An estimated 60% of all utility lines in the U.S. are classified as private. So, if 60% of utility lines are private and we extrapolate the 811 strike rate to those lines, it is a conservative estimate that…

Missing and/or inaccurate utility locates likely account for over $100 billion in financial costs to the construction industry annually.

As the Bipartisan Infrastructure Act funds start pouring into state and municipal accounts, robust processes and protocols must be in place to locate, mark, and avoid public and private utility lines when building, renovating, or demolishing infrastructure.

An institutional ground disturbance plan needs to be designed and implemented well before breaking ground, and even before planning and design begin in earnest. The plan should leverage both 811 One Call service and a private utility locator with a proven track record of accuracy to pinpoint, map, and mark all electric, telecom, water, sewer, and other utility lines. Doing this will minimize costly and dangerous strikes before they occur.

A study conducted for IPC estimates that solid private/public locating polices could eliminate roughly $40 billion out of an estimated $62 billion in public utility strike costs, making public projects safer and individual energy consumption cost lower.

No one can predict with certainty where these cost savings would manifest in the construction cycle. However, annual savings of $40 billion could allow significantly more projects to be built. Additionally, the influx of some $1.2 trillion in federal infrastructure funds will make savings to the federal budget and taxpayers significant.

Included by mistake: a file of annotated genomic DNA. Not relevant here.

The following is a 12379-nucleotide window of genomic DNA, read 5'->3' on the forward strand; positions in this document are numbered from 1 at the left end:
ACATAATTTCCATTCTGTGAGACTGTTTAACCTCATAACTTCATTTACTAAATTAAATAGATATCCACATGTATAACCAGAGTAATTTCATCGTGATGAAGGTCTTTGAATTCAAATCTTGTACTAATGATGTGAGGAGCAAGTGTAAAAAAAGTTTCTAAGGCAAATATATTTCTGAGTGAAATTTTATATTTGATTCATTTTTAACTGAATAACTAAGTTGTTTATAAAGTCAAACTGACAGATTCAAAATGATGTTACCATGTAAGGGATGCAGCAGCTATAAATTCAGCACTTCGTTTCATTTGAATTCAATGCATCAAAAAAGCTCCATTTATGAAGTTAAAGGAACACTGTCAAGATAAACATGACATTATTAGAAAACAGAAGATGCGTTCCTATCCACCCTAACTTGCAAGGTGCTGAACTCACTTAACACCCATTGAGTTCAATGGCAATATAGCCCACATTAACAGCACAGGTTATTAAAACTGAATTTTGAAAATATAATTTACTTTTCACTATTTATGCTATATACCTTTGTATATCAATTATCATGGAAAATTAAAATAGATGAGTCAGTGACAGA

To realize that $40 billion in annual savings, IPC recommends an oversight overhaul: the adoption and mandatory compliance to reporting with zero exemptions, standardized 811 service ticketing, and stiff penalties for companies that fail to comply.

However, instead of overhauling a system that is already working with such a high degree of success, adopting and executing a complete ground disturbance plan that includes complete public and private utility locates will provide an immediate reduction in strikes, damages, and cost overruns.

GPRS has achieved an unprecedented 99.8% accuracy rate in utility locating and concrete scanning thanks to embracing Subsurface Investigation Methodologies, or SIM, and requiring all our Project Managers to become SIM certified.

SIM protocols require 80 hours of classroom education on the methods and technologies used in non-destructive testing (NDT) for utility locating and concrete scanning, and 320 hours of mentored field experience. That is more than ten times the industry training and education recommendations.

This is why every GPRS Project Manager is SIM certified, and why the SIM specifications and white paper have become integral parts of large-scale ground disturbance policies for facility managers and construction safety managers nationwide.

It is vital to visualize what you cannot see before you break ground. GPRS is here to provide you with 99.8%+ accuracy on every utility locate we do, and our Project Managers can work with you to help create a ground disturbance policy that allows you to spend your infrastructure dollars as efficiently and responsibly as possible.